With NCAA March Madness on the horizon, I felt it only appropriate to put together a Social Media Madness bracket in the hopes of answering: Who is, or who will become, the king of social media? Is it Facebook? Twitter? Or is it a "Cinderella Player" like Livemocha?
We're down to the Sweet 16. Last time, we discussed Region 1. This week, we'll review the Region 1 winners and losers and preview this week's Region 2 matchups. For each company, I'll list their strengths (key wins) and weaknesses (key losses), and point out how your company or brand can leverage these social media offerings.
Region 1 Results
Facebook(1) vs. Yammer(4): Facebook mopped the floor with its brand new baby brother (Yammer is a social network for business). We'll see if Yammer has the last laugh in time.
Delicious(2) vs. Orkut(3): Orkut may have won this matchup a few years back, but they appear to be evolving into a niche player (Brazil and India); Delicious had the hot hand and narrowly escaped with a win. Delicious' celebration could be short lived, as they now face the tournament's top overall seed, Facebook.
Region 2 Matchups
Please let me know who you think should win these matchups (via a comment below, e-mail, Twitter, or Facebook's Bracket Builder App), as it will be factored into the final decision. Thanks to everyone for the immense response so far! Below are write-ups on why each of these four companies have made it this far into the tournament.
Wikipedia(1) vs. Hi5(4)
Digg(2) vs. Hulu(3)
Key Wins: Almost pervasively the number one search result in Google for any topic or public figure related search query. As a result of Wikipedia's success, Encyclopedia Britannica recently adopted a hybrid of the Wikipedia model.
Key Losses: The technology isn't the most user friendly. It would be difficult for the general Internet population to quickly and easily figure out how to thoroughly update and edit; perhaps this is by design. Just like with DMOZ a few years back, the people who have earned editor status have too much power and they love to use it. For the longest time, CNET's Tom Merritt, Molly Wood, and Jason Howell were scrubbed by editors. Are you kidding? Wikipedia also makes a habit of blacklisting blogs. For niche topics, the accuracy can be less than reliable.
Business Use: You need to know what is written about your company and make appropriate, non-hyperbolic edits. If you can optimize for search, all the better.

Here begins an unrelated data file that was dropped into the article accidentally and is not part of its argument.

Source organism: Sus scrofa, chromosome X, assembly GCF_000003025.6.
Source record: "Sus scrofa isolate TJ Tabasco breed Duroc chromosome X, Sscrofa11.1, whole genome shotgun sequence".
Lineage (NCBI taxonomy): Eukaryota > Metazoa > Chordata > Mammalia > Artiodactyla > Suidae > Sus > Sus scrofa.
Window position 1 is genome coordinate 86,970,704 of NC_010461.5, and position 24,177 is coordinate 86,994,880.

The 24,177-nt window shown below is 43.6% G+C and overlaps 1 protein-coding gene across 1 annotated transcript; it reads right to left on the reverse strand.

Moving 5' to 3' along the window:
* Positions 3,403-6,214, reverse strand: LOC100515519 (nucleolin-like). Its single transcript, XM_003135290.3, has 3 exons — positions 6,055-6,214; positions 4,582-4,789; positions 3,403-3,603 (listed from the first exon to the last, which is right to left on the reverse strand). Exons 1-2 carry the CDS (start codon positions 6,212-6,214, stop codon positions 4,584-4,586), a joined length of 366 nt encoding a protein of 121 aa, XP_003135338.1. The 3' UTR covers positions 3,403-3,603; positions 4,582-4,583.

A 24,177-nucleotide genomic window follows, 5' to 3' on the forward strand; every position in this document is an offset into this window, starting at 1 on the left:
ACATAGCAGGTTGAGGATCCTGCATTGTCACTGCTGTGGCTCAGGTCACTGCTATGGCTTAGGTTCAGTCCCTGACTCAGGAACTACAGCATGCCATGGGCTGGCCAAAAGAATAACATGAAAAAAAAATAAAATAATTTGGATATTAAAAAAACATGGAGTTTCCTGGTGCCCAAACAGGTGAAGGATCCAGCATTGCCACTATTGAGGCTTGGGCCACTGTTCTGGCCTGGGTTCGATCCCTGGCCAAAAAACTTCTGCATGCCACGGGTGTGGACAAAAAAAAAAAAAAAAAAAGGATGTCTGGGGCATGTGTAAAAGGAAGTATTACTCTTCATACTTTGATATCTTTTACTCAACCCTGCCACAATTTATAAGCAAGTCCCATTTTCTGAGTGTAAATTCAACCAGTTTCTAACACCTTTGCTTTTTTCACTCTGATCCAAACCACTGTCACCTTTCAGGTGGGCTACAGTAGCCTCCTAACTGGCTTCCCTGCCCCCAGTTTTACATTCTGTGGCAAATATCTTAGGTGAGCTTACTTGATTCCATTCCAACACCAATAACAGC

Coach: CEO Jimmy Wales founded the company (along with Larry Sanger) in January 2001, and is based in San Francisco.
Digg is a social bookmarking site. After content is submitted other people "Digg" what they like best. Stories that receive enough Diggs are promoted to the front page.
Key Wins: Attracts at least 236 million visitors annually, according to Compete. Founder Kevin Rose was on the cover of BusinessWeek.
Key Losses: Have faced a user revolt as a result of some companies gaming the system. BusinessWeek reported that Digg lost $4 million on $6.4 million of revenue in the first three quarters of 2008.
Business Use: Don't try to game the system. This will end poorly. Follow what your customers/readers find of most interest and adjust product/services/content accordingly.
Coach: CEO Jay Adelson is based out of Digg's San Francisco headquarters.
Hulu is NBC Universal and News Corporation's online video joint venture. The site focuses exclusively on professional content and serves the video within an embedded player on Hulu.
Key wins: Advertising brand recall is higher in Hulu than on traditional TV networks as a result McDonald's, BestBuy, HP, ALPO, etc. have made large media buys. One reason is they tell the user there will be a 30-second commercial and shows the seconds counting down. Avoids the Tivo/DVR issue. Hulu served about 221 million streams to about 7.5 million unique visitors in November, up from 206 million videos and 9 million unique visitors in October.
Key losses: Hulu may turn out to be the Napster of online video viewing. They're victims of their own success as entertainment providers crack the privacy whip.
Business Use: Achieves great brand recall and awareness for companies willing to get creative.
Coach: CEO Jason Kilar spent almost a decade at Amazon.com before heading up this Los Angeles-based venture.
Hi5 is a social network site similar to Facebook, Orkut, and MySpace. According to comScore, in 2008 hi5 was the third most popular social networking site in terms of monthly unique visitors. Ranked as a top 20 Web site globally and the number one social network in more than 30 countries across Latin America, Europe, Asia, and Africa. Available in 37 languages.
Key wins: As of February, hi5 claims to have more than 80 million active members, which is up from 60 million in December. Hi5 claims to be number one in the Spanish speaking community.
Key losses: For how successful hi5 has been they do not get much press -- primarily due to it's limited U.S. market share. In Thailand, where they have a solid market share, users are starting to use Facebook, even though Facebook isn't specifically tailored for the Thai market. Is this a sign of things to come?
Business Use: It's very important for global companies to test and play in the Latin and Asian markets, where hi5 has significant market share.
Coach: Privately held firm is steered by founder and CEO Ramu Yalamanchi out of San Francisco.
Next time: Social Media Madness continues with Region 2 results, and Region 3 matchups.
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